To manage an email campaign effectively one has to be familiar with the requirements of a number of different fields including graphic design, web programming, copywriting, database management, and statistical analysis.
The web abounds with email marketing tips, and most of them are simple commonsense ("include a link to your website"). We thought it would be nice to contribute some hints that will actually be useful! Whether you're handling all the duties yourself or managing an in-house or outsourced team, here are some useful bits of hard-earned advice about what to do behind the scenes before and after your email marketing campaign.
Make sure that your email abides by the requirements of Australia's Spam Act 2003 and the Australian eMarketing Code of Practice, and make sure that the recipient list for your mailout contains only people who have consented in some way to hearing from you by email. If you're not sure about your obligations then visit spam.acma.gov.au or consult a reputable email marketing professional. Spam hurts the whole industry - don't add to the problem.
Make it easy to unsubscribe from your mailout and make it obvious how to do so. Don't require the recipient to jump through hoops like logging in to a profile or emailing a list administrator. If it takes more than one click to unsubscribe, it's too hard.
Use a proper email sending application or delivery platform that will enable personalised delivery and provide stats on recipient behaviour. Don't just dump all your recipients into the BCC field of a message and send it from your desktop! A blind mailout to a BCC list doesn't give you any useful info about the recipients and how they responded to hearing from you - you don't even know if they got the email at all.
Some commercial mail servers will see that huge list of addresses in your message's BCC field and assume that the message is spam, and just silently drop it without an error message. You won't get a bounce message and the recipient(s) won't get the email, and neither of you know anything happened.
Tidy up your recipient list. When you first concatenate your various databases together chances are you'll end up with a mishmash of name styles depending on how the details were originally recorded. You'll have "John Smith", "Smith, John", "Mr John Smith", and possibly "Jane and John Smith". Take the time to tidy up your data and standardise the name format - your recipient will respond better to a message starting "Dear John" and you'll avoid the impersonal "Dear Smith", and "Dear Mr", and the just-plain-embarrassing "Dear Jane and".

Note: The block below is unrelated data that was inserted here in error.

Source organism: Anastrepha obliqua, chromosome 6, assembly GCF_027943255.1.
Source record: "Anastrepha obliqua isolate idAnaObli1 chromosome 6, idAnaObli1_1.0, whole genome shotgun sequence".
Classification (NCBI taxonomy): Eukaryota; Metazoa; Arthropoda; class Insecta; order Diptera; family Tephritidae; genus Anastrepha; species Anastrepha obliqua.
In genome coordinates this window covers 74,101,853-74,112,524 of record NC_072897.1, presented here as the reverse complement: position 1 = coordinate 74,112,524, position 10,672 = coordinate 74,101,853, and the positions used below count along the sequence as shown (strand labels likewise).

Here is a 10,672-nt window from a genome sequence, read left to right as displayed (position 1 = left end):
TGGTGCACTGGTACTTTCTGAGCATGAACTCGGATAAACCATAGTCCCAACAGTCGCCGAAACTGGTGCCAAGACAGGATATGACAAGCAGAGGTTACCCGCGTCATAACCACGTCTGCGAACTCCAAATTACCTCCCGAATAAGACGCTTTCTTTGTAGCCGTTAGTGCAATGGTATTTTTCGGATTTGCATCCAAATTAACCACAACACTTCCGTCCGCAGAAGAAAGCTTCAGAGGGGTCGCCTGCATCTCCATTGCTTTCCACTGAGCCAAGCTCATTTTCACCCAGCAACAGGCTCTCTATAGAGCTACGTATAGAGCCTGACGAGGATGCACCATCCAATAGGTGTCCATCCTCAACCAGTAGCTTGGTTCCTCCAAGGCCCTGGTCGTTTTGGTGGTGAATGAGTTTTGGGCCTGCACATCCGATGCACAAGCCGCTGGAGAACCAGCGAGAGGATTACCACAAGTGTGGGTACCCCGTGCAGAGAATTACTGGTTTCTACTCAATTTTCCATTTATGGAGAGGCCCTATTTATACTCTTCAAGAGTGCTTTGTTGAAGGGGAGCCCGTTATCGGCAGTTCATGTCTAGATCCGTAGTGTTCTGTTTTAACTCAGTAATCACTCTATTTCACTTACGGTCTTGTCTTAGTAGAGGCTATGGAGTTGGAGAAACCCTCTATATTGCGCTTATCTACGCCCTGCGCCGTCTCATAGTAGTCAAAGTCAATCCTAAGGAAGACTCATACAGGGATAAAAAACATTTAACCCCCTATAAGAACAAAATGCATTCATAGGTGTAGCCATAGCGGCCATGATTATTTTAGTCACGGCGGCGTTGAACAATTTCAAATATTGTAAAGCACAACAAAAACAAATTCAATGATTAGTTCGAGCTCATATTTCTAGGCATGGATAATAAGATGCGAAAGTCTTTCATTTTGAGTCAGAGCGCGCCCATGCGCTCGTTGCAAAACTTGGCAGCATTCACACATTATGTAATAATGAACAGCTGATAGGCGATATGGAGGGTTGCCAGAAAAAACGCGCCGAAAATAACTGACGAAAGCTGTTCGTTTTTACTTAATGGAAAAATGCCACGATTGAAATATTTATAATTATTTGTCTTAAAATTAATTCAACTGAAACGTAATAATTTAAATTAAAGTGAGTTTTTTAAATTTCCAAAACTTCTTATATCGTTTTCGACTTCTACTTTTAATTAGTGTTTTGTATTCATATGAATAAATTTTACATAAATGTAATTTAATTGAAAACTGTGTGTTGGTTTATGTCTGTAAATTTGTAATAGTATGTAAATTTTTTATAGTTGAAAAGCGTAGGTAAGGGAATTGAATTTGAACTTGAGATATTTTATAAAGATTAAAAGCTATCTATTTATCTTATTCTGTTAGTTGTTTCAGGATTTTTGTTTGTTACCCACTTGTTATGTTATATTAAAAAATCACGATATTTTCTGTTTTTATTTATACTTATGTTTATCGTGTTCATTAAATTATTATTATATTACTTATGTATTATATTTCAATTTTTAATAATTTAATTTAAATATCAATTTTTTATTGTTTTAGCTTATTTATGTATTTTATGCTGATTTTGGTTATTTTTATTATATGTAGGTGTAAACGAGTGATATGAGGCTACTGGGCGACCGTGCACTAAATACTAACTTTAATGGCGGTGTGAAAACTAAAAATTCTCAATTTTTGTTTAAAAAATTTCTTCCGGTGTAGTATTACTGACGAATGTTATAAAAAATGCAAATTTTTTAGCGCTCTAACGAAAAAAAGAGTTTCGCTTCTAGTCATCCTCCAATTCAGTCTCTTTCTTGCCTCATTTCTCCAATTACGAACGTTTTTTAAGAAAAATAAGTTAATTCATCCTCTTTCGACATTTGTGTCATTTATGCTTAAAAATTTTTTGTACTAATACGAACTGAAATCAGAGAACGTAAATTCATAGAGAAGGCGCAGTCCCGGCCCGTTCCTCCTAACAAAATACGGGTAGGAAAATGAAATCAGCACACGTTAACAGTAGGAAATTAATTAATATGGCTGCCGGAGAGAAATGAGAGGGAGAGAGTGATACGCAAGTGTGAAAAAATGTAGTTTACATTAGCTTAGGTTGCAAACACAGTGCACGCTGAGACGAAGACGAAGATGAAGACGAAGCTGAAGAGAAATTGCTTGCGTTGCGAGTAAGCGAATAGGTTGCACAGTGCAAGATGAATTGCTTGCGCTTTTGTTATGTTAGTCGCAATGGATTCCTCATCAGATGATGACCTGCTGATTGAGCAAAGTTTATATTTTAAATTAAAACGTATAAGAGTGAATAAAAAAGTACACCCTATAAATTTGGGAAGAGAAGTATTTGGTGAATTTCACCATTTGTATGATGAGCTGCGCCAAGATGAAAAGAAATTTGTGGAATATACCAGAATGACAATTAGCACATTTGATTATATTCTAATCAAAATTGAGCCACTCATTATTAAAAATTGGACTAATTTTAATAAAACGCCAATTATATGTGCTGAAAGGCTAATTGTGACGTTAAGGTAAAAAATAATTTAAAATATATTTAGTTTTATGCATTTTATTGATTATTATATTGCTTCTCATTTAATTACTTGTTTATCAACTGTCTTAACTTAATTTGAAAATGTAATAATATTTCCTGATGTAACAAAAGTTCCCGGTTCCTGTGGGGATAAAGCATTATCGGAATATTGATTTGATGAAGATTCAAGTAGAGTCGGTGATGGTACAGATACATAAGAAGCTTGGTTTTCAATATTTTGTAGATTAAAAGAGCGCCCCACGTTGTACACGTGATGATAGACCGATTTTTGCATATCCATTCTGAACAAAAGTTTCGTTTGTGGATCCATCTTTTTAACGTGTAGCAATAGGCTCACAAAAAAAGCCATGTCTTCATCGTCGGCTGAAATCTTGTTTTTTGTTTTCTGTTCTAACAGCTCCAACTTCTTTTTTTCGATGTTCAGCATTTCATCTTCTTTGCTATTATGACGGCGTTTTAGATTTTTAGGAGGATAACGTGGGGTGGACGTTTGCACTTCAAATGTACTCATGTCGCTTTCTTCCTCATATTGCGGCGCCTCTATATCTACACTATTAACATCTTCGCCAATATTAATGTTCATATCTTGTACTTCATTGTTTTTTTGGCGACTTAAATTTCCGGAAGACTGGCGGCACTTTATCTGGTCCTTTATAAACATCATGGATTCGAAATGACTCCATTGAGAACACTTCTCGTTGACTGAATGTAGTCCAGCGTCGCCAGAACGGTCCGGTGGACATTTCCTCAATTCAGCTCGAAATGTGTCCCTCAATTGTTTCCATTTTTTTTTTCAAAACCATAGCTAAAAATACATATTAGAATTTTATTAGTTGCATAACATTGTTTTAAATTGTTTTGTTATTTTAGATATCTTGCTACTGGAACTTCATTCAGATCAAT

Ensure your email has a fallback option for salutations if a clear firstname isn't present in the database and can insert something like "friend" or "subscriber" - no-one likes being greeted "Dear FIRSTNAME_NOT_FOUND". And having a coherent database will make the delivery reports much easier to manage and understand.
Test, test, and test again. The code-and-design aspect of email marketing is as much art as it is science due to the quirks of the various programs that people use to read their email. For various reasons some email clients render text, styles, and layouts in unpredictable and sometimes totally illogical ways (yes I'm looking at you, Microsoft Outlook). Code and designs that are 100% valid and which look perfect in an editor or a web browser will be broken and ugly for no apparent reason when viewed in a mail client.
The only way to prevent this is to test diligently. Even when you think everything is perfect... do more testing. If you change a single thing, even just a simple text typo, test again. Because for no sane reason that insignificant little change you just made to the final draft might change the way the email is displayed to the recipient even if there's no way on Earth it should. Test again!
Make informed decisions about your email marketing. The greatest advantage of email marketing is that the sorts of things that were previously justified on the basis of hunches and feelings can be backed up (or disproven) by real data.
Of the messages you sent, how many arrived successfully? Of the people who received an email, how many opened it? And who were they? Of the people who opened it who visited your website as a direct result? Would they have responded better if you sent the email in the morning or the afternoon? On Monday or Friday? If sent by "Companyname Inc" or by "Jane Smith"? With proper reporting at your fingertips you can get answers to questions such as these.
Even before the campaign proper goes live run split tests (aka "A/B tests") wherever possible. Create variations of your newsletters with different layouts, subject lines, salutations, delivery times, text copy, you name it. Note what works - discard what doesn't. A good email-marketing provider will be able to automate this for you.
If you need help with these or any other issues relating to email marketing, call us today on 08 7127 0435 or email email@example.com!